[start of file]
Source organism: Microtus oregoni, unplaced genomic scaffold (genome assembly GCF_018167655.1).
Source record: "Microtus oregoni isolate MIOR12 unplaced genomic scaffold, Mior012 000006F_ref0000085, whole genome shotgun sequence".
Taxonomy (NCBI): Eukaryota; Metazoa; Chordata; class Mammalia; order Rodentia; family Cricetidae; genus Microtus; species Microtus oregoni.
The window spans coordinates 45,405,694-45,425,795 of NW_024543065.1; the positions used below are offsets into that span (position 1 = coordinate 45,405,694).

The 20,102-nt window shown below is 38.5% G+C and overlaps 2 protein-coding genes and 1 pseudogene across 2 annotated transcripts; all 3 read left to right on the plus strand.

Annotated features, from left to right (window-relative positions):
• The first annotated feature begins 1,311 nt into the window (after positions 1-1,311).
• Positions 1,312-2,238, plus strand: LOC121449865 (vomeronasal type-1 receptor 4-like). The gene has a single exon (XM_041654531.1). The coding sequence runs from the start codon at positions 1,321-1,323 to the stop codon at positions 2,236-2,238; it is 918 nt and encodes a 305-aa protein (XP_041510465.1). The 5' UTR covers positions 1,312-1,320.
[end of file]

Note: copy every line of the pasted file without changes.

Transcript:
Source organism: Microtus oregoni, unplaced genomic scaffold (genome assembly GCF_018167655.1).
Source record: "Microtus oregoni isolate MIOR12 unplaced genomic scaffold, Mior012 000006F_ref0000085, whole genome shotgun sequence".
Taxonomy (NCBI): Eukaryota; Metazoa; Chordata; class Mammalia; order Rodentia; family Cricetidae; genus Microtus; species Microtus oregoni.
The window spans coordinates 45,405,694-45,425,795 of NW_024543065.1; the positions used below are offsets into that span (position 1 = coordinate 45,405,694).

The 20,102-nt window shown below is 38.5% G+C and overlaps 2 protein-coding genes and 1 pseudogene across 2 annotated transcripts; all 3 read left to right on the plus strand.

Annotated features, from left to right (window-relative positions):
• The first annotated feature begins 1,311 nt into the window (after positions 1-1,311).
• Positions 1,312-2,238, plus strand: LOC121449865 (vomeronasal type-1 receptor 4-like). The gene has a single exon (XM_041654531.1). The coding sequence runs from the start codon at positions 1,321-1,323 to the stop codon at positions 2,236-2,238; it is 918 nt and encodes a 305-aa protein (XP_041510465.1). The 5' UTR covers positions 1,312-1,320.